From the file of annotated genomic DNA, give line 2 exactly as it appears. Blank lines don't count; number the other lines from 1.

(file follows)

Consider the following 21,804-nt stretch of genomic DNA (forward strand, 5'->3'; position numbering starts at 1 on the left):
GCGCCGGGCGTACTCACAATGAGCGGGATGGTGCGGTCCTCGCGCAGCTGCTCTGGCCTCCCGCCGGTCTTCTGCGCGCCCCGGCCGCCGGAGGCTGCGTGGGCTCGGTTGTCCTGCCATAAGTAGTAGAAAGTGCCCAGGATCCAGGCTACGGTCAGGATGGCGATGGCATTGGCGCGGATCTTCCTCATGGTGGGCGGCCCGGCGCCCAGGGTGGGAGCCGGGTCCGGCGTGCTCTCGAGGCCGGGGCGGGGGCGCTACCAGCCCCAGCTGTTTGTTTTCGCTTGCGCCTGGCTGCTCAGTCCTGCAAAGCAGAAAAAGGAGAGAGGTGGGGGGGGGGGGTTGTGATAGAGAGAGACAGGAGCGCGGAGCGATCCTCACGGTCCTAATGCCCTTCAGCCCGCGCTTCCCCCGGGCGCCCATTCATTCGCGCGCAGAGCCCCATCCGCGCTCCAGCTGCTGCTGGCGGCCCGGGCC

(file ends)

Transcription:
GCGCCGGGCGTACTCACAATGAGCGGGATGGTGCGGTCCTCGCGCAGCTGCTCTGGCCTCCCGCCGGTCTTCTGCGCGCCCCGGCCGCCGGAGGCTGCGTGGGCTCGGTTGTCCTGCCATAAGTAGTAGAAAGTGCCCAGGATCCAGGCTACGGTCAGGATGGCGATGGCATTGGCGCGGATCTTCCTCATGGTGGGCGGCCCGGCGCCCAGGGTGGGAGCCGGGTCCGGCGTGCTCTCGAGGCCGGGGCGGGGGCGCTACCAGCCCCAGCTGTTTGTTTTCGCTTGCGCCTGGCTGCTCAGTCCTGCAAAGCAGAAAAAGGAGAGAGGTGGGGGGGGGGGGTTGTGATAGAGAGAGACAGGAGCGCGGAGCGATCCTCACGGTCCTAATGCCCTTCAGCCCGCGCTTCCCCCGGGCGCCCATTCATTCGCGCGCAGAGCCCCATCCGCGCTCCAGCTGCTGCTGGCGGCCCGGGCC